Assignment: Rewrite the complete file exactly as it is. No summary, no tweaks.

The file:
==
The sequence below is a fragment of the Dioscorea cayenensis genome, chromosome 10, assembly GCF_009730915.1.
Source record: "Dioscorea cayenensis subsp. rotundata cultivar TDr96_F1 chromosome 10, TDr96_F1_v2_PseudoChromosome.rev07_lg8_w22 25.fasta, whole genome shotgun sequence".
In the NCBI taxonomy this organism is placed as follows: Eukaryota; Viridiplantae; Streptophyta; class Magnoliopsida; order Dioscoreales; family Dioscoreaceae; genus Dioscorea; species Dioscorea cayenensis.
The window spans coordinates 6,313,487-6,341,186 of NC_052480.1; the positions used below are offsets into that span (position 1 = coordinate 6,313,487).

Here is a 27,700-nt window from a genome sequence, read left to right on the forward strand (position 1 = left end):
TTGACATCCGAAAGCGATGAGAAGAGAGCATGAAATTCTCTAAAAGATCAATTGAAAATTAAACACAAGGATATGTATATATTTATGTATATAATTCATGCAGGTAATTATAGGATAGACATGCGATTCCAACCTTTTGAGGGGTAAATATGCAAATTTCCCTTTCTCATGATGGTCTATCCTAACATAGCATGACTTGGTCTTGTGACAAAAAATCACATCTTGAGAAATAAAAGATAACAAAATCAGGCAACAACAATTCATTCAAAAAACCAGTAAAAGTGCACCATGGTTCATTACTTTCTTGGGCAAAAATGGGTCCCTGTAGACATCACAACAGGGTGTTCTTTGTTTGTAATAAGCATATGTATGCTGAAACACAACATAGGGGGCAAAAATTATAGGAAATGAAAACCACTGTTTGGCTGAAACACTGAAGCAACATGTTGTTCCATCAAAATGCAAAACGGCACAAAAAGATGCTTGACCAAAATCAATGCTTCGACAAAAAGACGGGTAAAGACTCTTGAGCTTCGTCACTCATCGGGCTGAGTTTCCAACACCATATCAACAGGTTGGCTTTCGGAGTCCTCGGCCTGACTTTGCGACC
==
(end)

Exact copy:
The sequence below is a fragment of the Dioscorea cayenensis genome, chromosome 10, assembly GCF_009730915.1.
Source record: "Dioscorea cayenensis subsp. rotundata cultivar TDr96_F1 chromosome 10, TDr96_F1_v2_PseudoChromosome.rev07_lg8_w22 25.fasta, whole genome shotgun sequence".
In the NCBI taxonomy this organism is placed as follows: Eukaryota; Viridiplantae; Streptophyta; class Magnoliopsida; order Dioscoreales; family Dioscoreaceae; genus Dioscorea; species Dioscorea cayenensis.
The window spans coordinates 6,313,487-6,341,186 of NC_052480.1; the positions used below are offsets into that span (position 1 = coordinate 6,313,487).

Here is a 27,700-nt window from a genome sequence, read left to right on the forward strand (position 1 = left end):
TTGACATCCGAAAGCGATGAGAAGAGAGCATGAAATTCTCTAAAAGATCAATTGAAAATTAAACACAAGGATATGTATATATTTATGTATATAATTCATGCAGGTAATTATAGGATAGACATGCGATTCCAACCTTTTGAGGGGTAAATATGCAAATTTCCCTTTCTCATGATGGTCTATCCTAACATAGCATGACTTGGTCTTGTGACAAAAAATCACATCTTGAGAAATAAAAGATAACAAAATCAGGCAACAACAATTCATTCAAAAAACCAGTAAAAGTGCACCATGGTTCATTACTTTCTTGGGCAAAAATGGGTCCCTGTAGACATCACAACAGGGTGTTCTTTGTTTGTAATAAGCATATGTATGCTGAAACACAACATAGGGGGCAAAAATTATAGGAAATGAAAACCACTGTTTGGCTGAAACACTGAAGCAACATGTTGTTCCATCAAAATGCAAAACGGCACAAAAAGATGCTTGACCAAAATCAATGCTTCGACAAAAAGACGGGTAAAGACTCTTGAGCTTCGTCACTCATCGGGCTGAGTTTCCAACACCATATCAACAGGTTGGCTTTCGGAGTCCTCGGCCTGACTTTGCGACC